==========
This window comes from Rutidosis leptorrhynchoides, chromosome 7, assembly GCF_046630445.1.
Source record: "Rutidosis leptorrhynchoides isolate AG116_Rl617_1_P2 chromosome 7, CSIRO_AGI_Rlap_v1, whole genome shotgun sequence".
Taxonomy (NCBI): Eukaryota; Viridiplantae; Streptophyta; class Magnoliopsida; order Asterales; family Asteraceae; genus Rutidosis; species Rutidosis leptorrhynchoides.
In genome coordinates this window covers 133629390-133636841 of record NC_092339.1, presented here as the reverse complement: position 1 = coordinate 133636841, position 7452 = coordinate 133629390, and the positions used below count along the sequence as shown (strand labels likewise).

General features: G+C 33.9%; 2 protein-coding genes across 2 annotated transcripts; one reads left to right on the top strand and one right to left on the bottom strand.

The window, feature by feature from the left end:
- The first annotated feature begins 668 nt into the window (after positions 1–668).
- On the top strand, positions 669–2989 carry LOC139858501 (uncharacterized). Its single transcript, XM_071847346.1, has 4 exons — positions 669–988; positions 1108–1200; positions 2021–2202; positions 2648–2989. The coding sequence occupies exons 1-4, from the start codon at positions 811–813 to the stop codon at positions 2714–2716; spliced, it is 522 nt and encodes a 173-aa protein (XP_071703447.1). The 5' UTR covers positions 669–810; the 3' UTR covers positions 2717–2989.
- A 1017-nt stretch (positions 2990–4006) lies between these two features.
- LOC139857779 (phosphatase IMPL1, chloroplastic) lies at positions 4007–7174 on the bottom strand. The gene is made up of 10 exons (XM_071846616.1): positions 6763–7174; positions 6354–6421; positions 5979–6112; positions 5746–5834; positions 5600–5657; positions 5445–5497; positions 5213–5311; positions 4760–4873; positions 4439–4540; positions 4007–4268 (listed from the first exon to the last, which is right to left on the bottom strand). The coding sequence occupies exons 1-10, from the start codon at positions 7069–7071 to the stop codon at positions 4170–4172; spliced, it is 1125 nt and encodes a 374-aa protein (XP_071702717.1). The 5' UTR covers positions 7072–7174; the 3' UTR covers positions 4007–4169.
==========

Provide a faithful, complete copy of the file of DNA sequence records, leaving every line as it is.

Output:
This window comes from Rutidosis leptorrhynchoides, chromosome 7, assembly GCF_046630445.1.
Source record: "Rutidosis leptorrhynchoides isolate AG116_Rl617_1_P2 chromosome 7, CSIRO_AGI_Rlap_v1, whole genome shotgun sequence".
Taxonomy (NCBI): Eukaryota; Viridiplantae; Streptophyta; class Magnoliopsida; order Asterales; family Asteraceae; genus Rutidosis; species Rutidosis leptorrhynchoides.
In genome coordinates this window covers 133629390-133636841 of record NC_092339.1, presented here as the reverse complement: position 1 = coordinate 133636841, position 7452 = coordinate 133629390, and the positions used below count along the sequence as shown (strand labels likewise).

General features: G+C 33.9%; 2 protein-coding genes across 2 annotated transcripts; one reads left to right on the top strand and one right to left on the bottom strand.

The window, feature by feature from the left end:
- The first annotated feature begins 668 nt into the window (after positions 1–668).
- On the top strand, positions 669–2989 carry LOC139858501 (uncharacterized). Its single transcript, XM_071847346.1, has 4 exons — positions 669–988; positions 1108–1200; positions 2021–2202; positions 2648–2989. The coding sequence occupies exons 1-4, from the start codon at positions 811–813 to the stop codon at positions 2714–2716; spliced, it is 522 nt and encodes a 173-aa protein (XP_071703447.1). The 5' UTR covers positions 669–810; the 3' UTR covers positions 2717–2989.
- A 1017-nt stretch (positions 2990–4006) lies between these two features.
- LOC139857779 (phosphatase IMPL1, chloroplastic) lies at positions 4007–7174 on the bottom strand. The gene is made up of 10 exons (XM_071846616.1): positions 6763–7174; positions 6354–6421; positions 5979–6112; positions 5746–5834; positions 5600–5657; positions 5445–5497; positions 5213–5311; positions 4760–4873; positions 4439–4540; positions 4007–4268 (listed from the first exon to the last, which is right to left on the bottom strand). The coding sequence occupies exons 1-10, from the start codon at positions 7069–7071 to the stop codon at positions 4170–4172; spliced, it is 1125 nt and encodes a 374-aa protein (XP_071702717.1). The 5' UTR covers positions 7072–7174; the 3' UTR covers positions 4007–4169.